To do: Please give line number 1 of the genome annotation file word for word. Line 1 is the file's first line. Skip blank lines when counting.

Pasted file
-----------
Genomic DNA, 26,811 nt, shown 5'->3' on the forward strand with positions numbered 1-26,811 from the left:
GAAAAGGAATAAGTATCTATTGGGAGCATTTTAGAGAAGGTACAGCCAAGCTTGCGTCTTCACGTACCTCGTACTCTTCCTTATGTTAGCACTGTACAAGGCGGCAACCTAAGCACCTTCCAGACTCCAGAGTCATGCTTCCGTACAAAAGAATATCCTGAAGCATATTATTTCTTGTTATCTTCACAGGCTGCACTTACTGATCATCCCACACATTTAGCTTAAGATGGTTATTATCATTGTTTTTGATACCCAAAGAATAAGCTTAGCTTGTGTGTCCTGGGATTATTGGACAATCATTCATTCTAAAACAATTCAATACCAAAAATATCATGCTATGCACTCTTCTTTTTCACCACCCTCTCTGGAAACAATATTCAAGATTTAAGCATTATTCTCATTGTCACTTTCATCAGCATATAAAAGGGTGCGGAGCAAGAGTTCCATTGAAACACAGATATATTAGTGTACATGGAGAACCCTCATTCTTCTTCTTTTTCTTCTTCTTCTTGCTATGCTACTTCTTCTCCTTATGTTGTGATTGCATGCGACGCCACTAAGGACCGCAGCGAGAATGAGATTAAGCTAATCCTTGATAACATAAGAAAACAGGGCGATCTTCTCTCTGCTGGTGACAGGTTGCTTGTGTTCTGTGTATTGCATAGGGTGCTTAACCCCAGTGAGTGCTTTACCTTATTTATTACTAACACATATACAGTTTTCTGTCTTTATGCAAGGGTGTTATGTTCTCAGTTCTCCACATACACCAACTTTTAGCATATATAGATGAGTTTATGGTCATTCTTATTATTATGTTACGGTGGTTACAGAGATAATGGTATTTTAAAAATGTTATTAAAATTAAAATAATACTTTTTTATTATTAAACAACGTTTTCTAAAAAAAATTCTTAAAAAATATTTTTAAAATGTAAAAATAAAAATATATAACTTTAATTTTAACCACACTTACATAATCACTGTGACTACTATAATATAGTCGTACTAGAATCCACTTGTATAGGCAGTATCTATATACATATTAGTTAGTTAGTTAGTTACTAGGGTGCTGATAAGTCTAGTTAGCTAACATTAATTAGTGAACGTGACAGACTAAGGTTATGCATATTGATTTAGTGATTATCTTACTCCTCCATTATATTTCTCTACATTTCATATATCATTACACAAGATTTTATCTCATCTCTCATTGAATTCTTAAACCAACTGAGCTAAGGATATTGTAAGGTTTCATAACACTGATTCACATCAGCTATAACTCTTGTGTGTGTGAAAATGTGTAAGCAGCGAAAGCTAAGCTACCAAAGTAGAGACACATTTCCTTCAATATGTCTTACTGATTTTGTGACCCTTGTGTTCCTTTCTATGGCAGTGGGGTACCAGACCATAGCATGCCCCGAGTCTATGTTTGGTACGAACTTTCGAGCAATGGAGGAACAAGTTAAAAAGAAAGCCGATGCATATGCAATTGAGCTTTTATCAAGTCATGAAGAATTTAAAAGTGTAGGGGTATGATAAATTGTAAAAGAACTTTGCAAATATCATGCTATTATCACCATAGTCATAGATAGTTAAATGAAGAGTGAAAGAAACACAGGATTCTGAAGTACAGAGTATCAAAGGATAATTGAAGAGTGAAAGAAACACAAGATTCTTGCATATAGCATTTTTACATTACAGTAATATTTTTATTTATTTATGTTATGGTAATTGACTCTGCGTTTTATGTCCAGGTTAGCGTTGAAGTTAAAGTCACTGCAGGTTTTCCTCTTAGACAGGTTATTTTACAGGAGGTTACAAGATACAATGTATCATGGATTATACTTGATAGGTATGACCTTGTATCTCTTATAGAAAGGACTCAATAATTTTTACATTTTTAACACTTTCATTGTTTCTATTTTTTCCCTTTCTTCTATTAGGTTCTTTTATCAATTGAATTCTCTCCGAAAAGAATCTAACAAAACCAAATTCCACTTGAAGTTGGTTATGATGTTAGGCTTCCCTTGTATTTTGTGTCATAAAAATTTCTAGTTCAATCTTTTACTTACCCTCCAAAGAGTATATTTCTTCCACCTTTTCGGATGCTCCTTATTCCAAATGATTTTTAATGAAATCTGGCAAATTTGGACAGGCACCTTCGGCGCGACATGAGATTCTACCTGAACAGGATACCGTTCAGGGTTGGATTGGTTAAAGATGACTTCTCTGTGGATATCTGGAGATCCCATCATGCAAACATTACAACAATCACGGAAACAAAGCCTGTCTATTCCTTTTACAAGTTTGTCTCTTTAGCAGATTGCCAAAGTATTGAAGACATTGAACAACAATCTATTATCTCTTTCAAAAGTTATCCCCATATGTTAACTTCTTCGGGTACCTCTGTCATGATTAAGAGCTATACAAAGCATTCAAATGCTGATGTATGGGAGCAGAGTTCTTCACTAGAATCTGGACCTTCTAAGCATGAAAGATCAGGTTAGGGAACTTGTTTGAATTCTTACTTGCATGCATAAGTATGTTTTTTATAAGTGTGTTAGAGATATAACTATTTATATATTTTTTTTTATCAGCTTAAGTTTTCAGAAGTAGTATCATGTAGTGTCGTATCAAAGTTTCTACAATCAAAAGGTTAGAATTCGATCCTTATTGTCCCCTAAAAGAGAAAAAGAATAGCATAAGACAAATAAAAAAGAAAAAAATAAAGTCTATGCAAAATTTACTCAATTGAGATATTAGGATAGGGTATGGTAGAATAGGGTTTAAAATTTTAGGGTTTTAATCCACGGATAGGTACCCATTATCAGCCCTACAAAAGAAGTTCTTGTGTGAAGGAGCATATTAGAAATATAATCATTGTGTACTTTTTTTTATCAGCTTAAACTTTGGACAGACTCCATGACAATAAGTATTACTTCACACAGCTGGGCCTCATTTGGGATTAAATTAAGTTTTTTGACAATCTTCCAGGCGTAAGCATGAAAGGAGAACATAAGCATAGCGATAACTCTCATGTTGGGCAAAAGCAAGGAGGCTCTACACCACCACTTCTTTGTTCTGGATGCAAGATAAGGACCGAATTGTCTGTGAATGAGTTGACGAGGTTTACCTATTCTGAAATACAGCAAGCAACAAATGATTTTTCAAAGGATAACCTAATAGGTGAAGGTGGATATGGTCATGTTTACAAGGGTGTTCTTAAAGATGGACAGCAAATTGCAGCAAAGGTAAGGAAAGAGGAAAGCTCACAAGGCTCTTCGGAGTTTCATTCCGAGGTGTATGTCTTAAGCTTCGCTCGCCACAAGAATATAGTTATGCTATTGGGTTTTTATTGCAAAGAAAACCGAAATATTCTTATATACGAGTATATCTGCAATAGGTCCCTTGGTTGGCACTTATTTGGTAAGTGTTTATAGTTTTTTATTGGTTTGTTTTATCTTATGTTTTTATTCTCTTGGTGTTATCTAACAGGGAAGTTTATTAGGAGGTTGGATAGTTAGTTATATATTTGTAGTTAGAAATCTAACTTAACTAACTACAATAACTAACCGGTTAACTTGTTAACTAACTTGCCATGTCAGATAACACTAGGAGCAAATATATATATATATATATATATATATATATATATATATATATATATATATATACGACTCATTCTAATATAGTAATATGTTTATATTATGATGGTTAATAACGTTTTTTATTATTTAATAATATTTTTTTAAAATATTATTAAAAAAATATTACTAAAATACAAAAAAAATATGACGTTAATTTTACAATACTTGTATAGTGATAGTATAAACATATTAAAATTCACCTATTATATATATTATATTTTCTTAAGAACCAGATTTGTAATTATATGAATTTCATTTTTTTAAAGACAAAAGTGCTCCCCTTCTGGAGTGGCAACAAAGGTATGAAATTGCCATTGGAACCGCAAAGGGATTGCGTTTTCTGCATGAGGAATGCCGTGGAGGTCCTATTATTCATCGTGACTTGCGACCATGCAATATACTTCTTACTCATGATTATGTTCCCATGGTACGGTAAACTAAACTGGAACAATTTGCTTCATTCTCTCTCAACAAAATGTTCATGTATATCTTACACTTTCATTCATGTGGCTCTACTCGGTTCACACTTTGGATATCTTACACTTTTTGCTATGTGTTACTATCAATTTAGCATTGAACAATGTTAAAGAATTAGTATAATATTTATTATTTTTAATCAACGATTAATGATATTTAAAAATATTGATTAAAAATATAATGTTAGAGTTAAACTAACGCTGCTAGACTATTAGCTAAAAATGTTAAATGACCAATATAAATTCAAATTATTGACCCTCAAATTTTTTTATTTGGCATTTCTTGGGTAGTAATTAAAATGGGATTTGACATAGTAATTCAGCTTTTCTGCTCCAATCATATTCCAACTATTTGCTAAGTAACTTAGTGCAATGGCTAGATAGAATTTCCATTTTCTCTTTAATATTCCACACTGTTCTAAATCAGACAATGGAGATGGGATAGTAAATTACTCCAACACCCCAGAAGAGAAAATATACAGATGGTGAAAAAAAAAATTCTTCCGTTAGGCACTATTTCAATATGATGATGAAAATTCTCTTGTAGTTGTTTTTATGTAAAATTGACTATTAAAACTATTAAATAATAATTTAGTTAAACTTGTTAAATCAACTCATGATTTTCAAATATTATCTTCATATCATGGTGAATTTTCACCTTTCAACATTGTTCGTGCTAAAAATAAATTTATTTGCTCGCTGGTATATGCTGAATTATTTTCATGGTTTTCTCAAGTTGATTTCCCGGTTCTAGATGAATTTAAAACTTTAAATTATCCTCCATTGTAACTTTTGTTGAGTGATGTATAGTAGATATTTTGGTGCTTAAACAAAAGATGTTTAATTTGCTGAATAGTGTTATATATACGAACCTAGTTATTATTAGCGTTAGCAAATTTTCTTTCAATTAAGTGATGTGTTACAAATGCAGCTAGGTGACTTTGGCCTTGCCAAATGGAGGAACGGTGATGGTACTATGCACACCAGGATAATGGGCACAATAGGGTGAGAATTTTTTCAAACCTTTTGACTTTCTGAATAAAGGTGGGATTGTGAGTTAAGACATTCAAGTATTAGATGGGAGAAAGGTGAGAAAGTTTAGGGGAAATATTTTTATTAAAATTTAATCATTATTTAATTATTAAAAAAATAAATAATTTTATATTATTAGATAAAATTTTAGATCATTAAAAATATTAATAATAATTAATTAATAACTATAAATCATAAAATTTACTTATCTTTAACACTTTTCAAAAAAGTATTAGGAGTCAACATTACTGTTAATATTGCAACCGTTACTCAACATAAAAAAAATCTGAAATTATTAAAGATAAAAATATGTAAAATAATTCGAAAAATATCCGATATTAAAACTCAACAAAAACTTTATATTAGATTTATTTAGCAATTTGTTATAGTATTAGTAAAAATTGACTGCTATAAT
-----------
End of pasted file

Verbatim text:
Genomic DNA, 26,811 nt, shown 5'->3' on the forward strand with positions numbered 1-26,811 from the left: